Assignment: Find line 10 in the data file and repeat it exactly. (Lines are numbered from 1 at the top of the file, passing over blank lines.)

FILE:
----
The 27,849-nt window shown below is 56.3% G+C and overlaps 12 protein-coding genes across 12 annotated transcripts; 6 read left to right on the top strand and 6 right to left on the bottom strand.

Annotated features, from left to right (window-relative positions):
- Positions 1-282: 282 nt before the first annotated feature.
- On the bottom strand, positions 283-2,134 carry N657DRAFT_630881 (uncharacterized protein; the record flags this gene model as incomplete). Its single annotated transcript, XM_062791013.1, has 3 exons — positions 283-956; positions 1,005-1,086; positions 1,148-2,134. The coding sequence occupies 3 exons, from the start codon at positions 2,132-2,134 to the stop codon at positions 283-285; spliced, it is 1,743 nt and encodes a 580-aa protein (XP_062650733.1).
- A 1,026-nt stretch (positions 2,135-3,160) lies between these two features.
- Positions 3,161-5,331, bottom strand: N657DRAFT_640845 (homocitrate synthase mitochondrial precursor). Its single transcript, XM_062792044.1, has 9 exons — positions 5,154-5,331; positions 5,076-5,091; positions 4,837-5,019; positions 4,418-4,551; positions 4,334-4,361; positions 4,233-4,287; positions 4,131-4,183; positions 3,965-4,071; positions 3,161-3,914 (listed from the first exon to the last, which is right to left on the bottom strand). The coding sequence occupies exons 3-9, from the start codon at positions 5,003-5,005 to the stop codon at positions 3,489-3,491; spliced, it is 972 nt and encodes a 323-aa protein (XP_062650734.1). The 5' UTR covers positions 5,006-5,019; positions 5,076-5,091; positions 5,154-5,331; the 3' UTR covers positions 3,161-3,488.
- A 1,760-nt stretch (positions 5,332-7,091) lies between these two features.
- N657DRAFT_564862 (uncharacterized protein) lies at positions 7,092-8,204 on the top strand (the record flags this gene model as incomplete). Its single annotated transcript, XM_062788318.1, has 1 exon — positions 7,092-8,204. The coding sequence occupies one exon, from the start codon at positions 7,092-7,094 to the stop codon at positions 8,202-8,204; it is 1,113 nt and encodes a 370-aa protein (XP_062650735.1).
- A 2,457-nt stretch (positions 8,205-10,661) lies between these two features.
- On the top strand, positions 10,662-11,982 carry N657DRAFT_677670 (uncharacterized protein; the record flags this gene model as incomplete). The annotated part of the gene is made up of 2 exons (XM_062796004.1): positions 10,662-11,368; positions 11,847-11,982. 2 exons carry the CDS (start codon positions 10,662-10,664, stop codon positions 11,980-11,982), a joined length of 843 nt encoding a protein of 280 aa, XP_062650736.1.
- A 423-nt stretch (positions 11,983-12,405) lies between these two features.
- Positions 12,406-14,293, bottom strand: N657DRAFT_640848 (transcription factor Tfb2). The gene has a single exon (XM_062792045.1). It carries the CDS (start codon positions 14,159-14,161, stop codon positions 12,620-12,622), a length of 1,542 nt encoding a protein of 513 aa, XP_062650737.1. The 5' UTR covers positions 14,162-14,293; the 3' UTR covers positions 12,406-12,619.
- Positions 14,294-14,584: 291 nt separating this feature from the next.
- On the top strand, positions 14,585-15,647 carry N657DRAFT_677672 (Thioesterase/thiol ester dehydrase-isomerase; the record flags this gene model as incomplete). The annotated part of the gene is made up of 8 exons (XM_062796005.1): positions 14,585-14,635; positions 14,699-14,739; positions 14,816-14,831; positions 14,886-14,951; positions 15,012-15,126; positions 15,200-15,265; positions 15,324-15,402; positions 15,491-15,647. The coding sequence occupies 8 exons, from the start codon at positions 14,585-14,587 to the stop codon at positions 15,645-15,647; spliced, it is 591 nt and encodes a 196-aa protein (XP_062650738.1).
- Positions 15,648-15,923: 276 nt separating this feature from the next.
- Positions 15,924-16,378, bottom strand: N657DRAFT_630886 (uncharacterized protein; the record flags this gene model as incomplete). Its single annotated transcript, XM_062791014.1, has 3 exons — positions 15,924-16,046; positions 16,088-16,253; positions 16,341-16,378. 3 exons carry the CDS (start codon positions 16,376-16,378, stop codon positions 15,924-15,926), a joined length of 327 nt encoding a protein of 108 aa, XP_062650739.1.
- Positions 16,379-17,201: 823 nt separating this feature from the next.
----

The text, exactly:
- On the top strand, positions 10,662-11,982 carry N657DRAFT_677670 (uncharacterized protein; the record flags this gene model as incomplete). The annotated part of the gene is made up of 2 exons (XM_062796004.1): positions 10,662-11,368; positions 11,847-11,982. 2 exons carry the CDS (start codon positions 10,662-10,664, stop codon positions 11,980-11,982), a joined length of 843 nt encoding a protein of 280 aa, XP_062650736.1.